Thomas Brierley, a 15-year-old who the day before had been nosed out for second place in the Hamptons Challenge 2-mile ocean swim in Montauk, breezed to a win in Sharon McCobb’s Youth Triathlon (300-yard swim, 7-mile bike, and 1.5-mile run) Sunday at Maidstone Park in 37 minutes and 8.1 seconds.
But the event, in whose field of 53 were 19 members of the Spring School’s I-Tri program, made up of girls who, before joining, had not thought of themselves as athletes, was about persisting and finishing rather than winning.
Abby Roden, whose mother, Theresa, founded I-Tri about two years ago, and her fellow team member Camilla Tucci underlined that point as they crossed the finish line in unison, holding their hands aloft, in just over an hour.
As more and more I-Tri members crossed the line, they formed a welcoming arch in front of the finish line, cheering on those who came after them — the last one being a genial 9-year-old, Quentin Bazar of Amagansett, who apparently was more drawn to the beauty of the scenery that day than to the prods of competition.
Yes, said a smiling Quentin, who likes to play lacrosse, flag football, and baseball, he would have to work on his running.
Kira Garry, a part-time Montauk resident who won last year and who is to matriculate at Yale University this fall, was too old to defend her title. But her 15-year-old sister, Katrina, a Friends Academy sophomore who runs the year round, was there and acquitted herself very well, placing second to Brierley, in 40:48.9.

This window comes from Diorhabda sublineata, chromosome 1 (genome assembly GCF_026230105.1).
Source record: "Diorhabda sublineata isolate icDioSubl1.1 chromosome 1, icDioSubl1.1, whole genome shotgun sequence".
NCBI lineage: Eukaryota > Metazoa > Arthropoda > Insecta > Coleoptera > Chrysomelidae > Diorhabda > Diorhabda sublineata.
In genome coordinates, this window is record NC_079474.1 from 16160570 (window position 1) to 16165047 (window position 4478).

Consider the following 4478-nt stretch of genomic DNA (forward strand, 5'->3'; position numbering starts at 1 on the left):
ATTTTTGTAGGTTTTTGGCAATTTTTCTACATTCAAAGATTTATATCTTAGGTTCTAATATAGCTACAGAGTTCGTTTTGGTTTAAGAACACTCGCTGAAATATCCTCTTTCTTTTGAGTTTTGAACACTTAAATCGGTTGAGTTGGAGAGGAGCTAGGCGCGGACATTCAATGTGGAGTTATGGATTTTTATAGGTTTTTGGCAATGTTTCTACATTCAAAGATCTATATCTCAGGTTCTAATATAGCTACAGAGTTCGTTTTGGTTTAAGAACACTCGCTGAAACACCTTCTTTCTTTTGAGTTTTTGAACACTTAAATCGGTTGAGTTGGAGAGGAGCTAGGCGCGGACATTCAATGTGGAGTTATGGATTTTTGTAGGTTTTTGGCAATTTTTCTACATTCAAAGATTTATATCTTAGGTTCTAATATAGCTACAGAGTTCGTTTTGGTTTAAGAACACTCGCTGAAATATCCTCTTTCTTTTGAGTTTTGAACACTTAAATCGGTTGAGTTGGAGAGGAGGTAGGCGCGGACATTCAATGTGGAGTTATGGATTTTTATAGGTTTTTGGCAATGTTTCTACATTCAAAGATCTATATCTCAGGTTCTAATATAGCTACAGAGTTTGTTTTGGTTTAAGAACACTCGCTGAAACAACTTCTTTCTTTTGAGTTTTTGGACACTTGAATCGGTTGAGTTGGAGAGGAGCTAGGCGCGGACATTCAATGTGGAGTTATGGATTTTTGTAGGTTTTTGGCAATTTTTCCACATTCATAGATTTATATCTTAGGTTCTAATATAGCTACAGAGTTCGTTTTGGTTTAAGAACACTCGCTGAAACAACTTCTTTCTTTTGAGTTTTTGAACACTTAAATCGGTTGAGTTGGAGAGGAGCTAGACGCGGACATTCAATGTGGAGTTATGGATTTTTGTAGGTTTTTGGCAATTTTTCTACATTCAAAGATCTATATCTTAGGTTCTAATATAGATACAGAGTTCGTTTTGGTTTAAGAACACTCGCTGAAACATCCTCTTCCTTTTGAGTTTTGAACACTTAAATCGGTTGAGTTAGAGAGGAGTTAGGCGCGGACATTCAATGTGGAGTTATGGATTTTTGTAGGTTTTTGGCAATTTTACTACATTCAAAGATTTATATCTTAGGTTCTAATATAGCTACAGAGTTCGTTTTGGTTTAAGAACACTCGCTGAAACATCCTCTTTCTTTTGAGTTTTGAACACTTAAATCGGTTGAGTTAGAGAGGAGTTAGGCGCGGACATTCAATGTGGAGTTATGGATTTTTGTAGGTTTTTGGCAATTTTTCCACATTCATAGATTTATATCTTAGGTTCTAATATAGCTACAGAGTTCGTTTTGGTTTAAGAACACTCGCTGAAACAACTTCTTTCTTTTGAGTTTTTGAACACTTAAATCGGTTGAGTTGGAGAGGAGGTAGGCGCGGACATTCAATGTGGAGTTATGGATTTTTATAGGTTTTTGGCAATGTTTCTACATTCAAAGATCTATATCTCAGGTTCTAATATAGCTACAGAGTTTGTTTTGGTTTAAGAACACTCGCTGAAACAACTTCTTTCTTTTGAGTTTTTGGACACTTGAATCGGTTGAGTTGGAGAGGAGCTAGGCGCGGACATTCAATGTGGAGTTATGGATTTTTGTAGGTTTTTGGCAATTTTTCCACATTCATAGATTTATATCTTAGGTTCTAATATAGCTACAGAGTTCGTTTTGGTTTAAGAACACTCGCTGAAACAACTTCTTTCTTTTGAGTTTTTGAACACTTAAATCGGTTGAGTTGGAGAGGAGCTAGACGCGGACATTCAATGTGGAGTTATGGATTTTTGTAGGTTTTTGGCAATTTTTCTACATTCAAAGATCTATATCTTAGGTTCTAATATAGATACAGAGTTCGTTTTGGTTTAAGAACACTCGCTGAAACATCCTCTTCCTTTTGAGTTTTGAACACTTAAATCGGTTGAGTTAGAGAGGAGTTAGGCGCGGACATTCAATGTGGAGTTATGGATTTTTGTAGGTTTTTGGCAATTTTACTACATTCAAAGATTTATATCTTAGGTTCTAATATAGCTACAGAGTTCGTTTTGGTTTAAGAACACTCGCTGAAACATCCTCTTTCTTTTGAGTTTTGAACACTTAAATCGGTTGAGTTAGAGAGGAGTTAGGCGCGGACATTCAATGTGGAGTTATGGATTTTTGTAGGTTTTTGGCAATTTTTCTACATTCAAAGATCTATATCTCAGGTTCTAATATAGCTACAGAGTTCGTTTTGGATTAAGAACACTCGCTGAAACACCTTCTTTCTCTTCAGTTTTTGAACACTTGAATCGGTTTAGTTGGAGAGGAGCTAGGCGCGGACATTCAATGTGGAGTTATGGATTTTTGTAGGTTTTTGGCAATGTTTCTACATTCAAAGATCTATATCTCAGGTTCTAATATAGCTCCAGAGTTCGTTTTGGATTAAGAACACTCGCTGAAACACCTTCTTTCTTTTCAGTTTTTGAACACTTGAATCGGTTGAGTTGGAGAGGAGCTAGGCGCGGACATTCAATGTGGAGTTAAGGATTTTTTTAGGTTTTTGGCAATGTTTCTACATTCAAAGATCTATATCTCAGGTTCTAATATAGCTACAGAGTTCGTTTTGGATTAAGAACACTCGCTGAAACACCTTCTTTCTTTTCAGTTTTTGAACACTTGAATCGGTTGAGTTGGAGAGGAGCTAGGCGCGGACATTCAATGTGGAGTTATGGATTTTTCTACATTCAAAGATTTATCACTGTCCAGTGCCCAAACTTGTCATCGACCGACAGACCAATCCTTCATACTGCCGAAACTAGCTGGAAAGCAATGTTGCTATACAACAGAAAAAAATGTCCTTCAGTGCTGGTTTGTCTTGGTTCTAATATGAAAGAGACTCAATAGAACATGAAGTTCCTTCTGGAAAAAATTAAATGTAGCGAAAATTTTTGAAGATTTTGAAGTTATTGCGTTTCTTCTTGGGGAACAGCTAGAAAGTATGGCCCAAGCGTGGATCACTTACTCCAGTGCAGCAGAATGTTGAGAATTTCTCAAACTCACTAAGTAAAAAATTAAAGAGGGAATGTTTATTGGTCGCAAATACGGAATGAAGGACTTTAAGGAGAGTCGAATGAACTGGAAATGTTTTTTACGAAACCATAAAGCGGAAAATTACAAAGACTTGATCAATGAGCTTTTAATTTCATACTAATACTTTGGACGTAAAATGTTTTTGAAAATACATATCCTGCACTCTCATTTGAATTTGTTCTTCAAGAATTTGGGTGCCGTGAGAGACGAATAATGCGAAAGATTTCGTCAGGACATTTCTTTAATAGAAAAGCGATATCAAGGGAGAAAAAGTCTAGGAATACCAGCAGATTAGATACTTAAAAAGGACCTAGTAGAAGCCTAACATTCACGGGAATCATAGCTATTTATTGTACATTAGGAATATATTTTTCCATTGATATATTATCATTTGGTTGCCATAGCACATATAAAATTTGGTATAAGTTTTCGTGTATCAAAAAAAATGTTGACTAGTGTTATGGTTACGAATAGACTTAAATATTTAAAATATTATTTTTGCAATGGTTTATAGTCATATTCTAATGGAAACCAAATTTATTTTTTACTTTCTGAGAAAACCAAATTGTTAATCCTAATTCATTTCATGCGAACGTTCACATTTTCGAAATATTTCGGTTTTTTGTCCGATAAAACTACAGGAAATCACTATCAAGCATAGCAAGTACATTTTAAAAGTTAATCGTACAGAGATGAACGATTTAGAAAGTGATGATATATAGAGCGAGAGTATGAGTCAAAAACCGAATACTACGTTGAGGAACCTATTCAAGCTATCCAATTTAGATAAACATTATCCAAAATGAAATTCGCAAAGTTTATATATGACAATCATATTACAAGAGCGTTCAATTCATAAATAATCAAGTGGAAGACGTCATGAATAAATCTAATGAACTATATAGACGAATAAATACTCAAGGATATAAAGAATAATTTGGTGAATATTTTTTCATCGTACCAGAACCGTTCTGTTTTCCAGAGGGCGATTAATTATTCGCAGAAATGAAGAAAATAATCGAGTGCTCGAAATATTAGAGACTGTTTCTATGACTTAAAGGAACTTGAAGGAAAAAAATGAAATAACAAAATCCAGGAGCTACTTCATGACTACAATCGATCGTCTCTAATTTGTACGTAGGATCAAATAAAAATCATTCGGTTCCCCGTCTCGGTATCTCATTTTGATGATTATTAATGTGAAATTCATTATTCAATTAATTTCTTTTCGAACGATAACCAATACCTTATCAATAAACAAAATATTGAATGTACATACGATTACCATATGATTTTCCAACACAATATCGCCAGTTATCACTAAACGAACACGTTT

Coming out of the water, Brierley, who, though a freshman, was a major cog in East Hampton High’s boys swim team last winter, led Teague Costello by 10 yards and Ben Howard by 15 or 20 on the way to the transition area near the pavilion. But he widened the gap considerably on the bike and coasted to victory on the run.
Amanda Calabrese, who was to finish sixth over all, was the first female out of the water, with Garry a couple of spots behind, but Garry made up a lot of time on the bike and zipped out of the transition area onto the run in second place, ahead of Costello, who had preceded her into the pits.
Costello, a 14-year-old from Wainscott, was to place third, in 42:04.3. Rounding out the top 10 were Luci Cooke, 16, of East Hampton, in 42:23.4; Erik Engstrom, 13, of Amagansett, in 44:32.3; Amanda Calabrese, 13, of East Hampton, in 46:15.8; Jackson Rafferty, 13, of East Hampton, in 48:28.9; Paige Duca, 13, of Rockville Centre, in 48:52.3; Ben Howard, 14, of Southampton, in 49:30.7, and Christian Brierley, 12, of Wainscott, in 51:02.4.
The age-group winners were Julia Brierley, 9, and Evan Boccia, 7, in the 10-and-under division; Isabella Swanson, 11, and Christian Brierley in the 11-to-12 division; Calabrese and Costello in the 13-to-14 division, and Cooke in the girls 15-to-17 division.
Calabrese recently competed, for the second straight year, in Italy’s Olympics for 11-to-13-year-olds of Italian descent. She ran in the 80-meter dash, she said, finishing third.
Thomas Brierley, who had recently placed 35th in the Montauk Sprint triathlon and had won his age group (as had Garry), said, “This one was fun, too — it was so quick. This is more than a sprint. It takes a lot out of you.”
As for his win, by 21 seconds, over Mike Bahel, an experienced triathlete, in the Montauk Sprint, Thomas said, “I was surprised — he’s an amazing runner and biker. I think I beat him in the swim. That’s my strong point.”